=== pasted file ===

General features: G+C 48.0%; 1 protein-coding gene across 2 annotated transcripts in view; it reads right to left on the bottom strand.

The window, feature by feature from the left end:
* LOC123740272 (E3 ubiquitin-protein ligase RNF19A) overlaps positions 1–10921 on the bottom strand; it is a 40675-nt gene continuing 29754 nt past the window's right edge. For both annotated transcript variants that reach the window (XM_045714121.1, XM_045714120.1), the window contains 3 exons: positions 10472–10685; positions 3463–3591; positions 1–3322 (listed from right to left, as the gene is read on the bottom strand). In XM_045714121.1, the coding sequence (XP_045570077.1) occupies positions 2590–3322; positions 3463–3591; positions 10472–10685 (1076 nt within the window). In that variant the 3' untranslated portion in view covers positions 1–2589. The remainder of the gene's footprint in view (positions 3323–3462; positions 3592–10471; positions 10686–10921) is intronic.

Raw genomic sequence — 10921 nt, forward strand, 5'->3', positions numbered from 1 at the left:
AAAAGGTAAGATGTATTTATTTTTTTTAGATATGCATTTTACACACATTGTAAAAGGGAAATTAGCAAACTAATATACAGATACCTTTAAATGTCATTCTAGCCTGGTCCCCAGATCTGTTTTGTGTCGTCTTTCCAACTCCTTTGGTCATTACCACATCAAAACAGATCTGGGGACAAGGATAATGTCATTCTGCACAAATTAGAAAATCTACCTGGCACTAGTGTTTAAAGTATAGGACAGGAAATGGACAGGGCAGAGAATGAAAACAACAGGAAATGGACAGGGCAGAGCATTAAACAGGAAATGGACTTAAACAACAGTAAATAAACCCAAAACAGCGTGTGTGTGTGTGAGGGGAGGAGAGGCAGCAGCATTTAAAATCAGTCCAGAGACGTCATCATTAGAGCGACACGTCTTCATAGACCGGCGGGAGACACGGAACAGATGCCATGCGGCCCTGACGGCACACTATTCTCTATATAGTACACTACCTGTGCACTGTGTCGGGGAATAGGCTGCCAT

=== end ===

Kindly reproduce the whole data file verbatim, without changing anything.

General features: G+C 48.0%; 1 protein-coding gene across 2 annotated transcripts in view; it reads right to left on the bottom strand.

The window, feature by feature from the left end:
* LOC123740272 (E3 ubiquitin-protein ligase RNF19A) overlaps positions 1–10921 on the bottom strand; it is a 40675-nt gene continuing 29754 nt past the window's right edge. For both annotated transcript variants that reach the window (XM_045714121.1, XM_045714120.1), the window contains 3 exons: positions 10472–10685; positions 3463–3591; positions 1–3322 (listed from right to left, as the gene is read on the bottom strand). In XM_045714121.1, the coding sequence (XP_045570077.1) occupies positions 2590–3322; positions 3463–3591; positions 10472–10685 (1076 nt within the window). In that variant the 3' untranslated portion in view covers positions 1–2589. The remainder of the gene's footprint in view (positions 3323–3462; positions 3592–10471; positions 10686–10921) is intronic.

Raw genomic sequence — 10921 nt, forward strand, 5'->3', positions numbered from 1 at the left:
AAAAGGTAAGATGTATTTATTTTTTTTAGATATGCATTTTACACACATTGTAAAAGGGAAATTAGCAAACTAATATACAGATACCTTTAAATGTCATTCTAGCCTGGTCCCCAGATCTGTTTTGTGTCGTCTTTCCAACTCCTTTGGTCATTACCACATCAAAACAGATCTGGGGACAAGGATAATGTCATTCTGCACAAATTAGAAAATCTACCTGGCACTAGTGTTTAAAGTATAGGACAGGAAATGGACAGGGCAGAGAATGAAAACAACAGGAAATGGACAGGGCAGAGCATTAAACAGGAAATGGACTTAAACAACAGTAAATAAACCCAAAACAGCGTGTGTGTGTGTGAGGGGAGGAGAGGCAGCAGCATTTAAAATCAGTCCAGAGACGTCATCATTAGAGCGACACGTCTTCATAGACCGGCGGGAGACACGGAACAGATGCCATGCGGCCCTGACGGCACACTATTCTCTATATAGTACACTACCTGTGCACTGTGTCGGGGAATAGGCTGCCAT